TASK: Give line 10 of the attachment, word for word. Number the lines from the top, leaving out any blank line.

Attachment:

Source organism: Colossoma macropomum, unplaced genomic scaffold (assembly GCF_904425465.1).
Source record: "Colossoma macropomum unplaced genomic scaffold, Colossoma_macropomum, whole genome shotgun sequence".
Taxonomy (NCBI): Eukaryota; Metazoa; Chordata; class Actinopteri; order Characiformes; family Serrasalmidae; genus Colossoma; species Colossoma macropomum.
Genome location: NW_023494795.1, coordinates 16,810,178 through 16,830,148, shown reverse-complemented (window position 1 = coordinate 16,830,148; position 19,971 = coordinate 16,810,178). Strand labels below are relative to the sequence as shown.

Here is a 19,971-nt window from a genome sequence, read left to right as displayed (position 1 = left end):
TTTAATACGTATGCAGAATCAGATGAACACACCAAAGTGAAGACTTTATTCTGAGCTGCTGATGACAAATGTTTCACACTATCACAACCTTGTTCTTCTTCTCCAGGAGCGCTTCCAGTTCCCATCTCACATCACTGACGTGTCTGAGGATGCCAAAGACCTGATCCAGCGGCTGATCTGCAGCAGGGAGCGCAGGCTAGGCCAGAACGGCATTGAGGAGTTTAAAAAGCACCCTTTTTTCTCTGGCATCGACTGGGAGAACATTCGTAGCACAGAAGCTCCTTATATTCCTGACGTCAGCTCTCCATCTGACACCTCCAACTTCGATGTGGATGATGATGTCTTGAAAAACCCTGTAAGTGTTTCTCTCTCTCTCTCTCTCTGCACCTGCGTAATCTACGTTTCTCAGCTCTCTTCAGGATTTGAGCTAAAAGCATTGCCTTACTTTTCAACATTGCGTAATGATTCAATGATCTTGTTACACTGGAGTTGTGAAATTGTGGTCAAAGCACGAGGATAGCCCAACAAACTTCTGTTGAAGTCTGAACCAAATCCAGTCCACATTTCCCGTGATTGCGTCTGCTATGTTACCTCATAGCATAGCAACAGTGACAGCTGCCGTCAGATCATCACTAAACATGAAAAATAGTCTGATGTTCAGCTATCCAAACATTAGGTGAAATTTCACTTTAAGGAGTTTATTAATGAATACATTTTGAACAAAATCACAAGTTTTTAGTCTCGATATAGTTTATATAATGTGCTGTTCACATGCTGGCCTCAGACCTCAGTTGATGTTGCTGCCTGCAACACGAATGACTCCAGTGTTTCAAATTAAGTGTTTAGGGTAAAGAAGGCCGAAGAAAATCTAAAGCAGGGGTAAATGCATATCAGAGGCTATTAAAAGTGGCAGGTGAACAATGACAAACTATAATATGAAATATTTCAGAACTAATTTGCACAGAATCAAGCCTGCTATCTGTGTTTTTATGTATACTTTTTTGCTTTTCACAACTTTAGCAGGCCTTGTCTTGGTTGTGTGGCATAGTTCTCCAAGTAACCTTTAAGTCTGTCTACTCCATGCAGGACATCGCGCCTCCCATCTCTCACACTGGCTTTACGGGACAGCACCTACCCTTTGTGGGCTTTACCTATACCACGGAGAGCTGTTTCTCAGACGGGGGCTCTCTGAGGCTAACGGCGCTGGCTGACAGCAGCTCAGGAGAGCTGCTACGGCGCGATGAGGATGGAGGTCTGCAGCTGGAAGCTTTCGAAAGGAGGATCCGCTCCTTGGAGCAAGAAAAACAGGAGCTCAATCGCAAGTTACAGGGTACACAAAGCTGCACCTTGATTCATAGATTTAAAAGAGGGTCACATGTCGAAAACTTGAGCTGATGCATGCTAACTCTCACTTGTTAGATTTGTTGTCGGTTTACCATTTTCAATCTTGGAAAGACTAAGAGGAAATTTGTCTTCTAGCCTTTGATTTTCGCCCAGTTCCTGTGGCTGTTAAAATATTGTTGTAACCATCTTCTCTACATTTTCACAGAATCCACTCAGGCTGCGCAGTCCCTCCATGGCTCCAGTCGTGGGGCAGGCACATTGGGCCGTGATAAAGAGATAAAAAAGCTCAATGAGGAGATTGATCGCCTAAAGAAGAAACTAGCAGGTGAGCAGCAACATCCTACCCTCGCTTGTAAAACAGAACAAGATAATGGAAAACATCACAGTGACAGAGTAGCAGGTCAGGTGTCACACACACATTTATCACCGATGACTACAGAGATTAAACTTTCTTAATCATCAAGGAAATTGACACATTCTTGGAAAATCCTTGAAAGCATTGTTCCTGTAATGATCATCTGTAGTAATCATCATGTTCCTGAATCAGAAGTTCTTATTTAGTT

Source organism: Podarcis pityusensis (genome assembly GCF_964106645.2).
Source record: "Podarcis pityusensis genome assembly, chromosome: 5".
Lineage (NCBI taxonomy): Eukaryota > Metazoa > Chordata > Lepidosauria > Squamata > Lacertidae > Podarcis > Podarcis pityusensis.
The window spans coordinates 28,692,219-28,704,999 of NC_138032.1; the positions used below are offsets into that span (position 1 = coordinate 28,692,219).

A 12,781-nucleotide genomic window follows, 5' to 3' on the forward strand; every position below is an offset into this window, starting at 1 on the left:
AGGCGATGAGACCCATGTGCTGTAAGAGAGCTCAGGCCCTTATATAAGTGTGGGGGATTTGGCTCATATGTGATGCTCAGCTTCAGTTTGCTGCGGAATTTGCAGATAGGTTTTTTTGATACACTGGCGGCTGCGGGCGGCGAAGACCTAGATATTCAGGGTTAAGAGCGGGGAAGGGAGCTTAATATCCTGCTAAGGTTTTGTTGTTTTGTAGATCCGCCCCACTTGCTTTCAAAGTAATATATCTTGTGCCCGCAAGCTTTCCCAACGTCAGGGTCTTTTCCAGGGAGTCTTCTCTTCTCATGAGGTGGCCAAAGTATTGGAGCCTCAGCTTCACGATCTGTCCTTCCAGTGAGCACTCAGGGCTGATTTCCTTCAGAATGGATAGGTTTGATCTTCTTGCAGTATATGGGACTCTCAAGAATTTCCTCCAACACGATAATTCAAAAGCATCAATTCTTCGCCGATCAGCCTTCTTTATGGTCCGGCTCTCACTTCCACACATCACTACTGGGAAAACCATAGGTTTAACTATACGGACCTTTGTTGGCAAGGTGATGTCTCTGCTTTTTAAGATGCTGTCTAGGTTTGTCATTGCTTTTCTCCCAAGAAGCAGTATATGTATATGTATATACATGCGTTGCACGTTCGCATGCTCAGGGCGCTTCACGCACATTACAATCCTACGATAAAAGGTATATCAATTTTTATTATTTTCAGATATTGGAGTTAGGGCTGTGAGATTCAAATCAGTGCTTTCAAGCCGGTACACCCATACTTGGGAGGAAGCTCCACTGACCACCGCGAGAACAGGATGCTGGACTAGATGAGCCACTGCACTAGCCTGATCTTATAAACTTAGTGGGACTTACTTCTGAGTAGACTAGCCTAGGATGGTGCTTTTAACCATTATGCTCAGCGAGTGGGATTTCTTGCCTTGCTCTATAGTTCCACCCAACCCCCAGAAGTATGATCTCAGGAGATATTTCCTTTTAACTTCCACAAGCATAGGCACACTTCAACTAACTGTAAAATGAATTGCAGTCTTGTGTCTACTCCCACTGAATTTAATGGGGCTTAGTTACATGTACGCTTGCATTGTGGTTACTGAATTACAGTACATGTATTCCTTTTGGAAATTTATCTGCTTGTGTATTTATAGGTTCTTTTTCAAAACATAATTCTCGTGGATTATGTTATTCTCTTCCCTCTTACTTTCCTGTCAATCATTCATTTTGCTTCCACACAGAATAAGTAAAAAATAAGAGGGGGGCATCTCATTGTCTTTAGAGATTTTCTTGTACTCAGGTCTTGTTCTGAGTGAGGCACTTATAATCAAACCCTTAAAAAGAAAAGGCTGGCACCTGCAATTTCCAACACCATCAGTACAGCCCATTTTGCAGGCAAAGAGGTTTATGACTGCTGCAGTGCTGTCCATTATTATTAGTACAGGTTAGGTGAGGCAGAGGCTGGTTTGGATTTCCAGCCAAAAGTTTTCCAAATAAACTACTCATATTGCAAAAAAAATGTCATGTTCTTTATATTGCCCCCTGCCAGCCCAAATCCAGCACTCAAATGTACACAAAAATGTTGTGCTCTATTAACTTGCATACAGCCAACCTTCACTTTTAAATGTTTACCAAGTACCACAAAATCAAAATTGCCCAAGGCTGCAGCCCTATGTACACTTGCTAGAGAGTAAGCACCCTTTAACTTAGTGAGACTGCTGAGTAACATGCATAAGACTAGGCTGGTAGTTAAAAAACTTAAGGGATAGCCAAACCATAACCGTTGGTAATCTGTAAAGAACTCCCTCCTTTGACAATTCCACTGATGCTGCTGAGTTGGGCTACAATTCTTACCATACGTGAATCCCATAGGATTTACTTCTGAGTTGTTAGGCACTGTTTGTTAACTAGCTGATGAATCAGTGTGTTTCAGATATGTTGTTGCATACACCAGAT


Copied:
The window spans coordinates 28,692,219-28,704,999 of NC_138032.1; the positions used below are offsets into that span (position 1 = coordinate 28,692,219).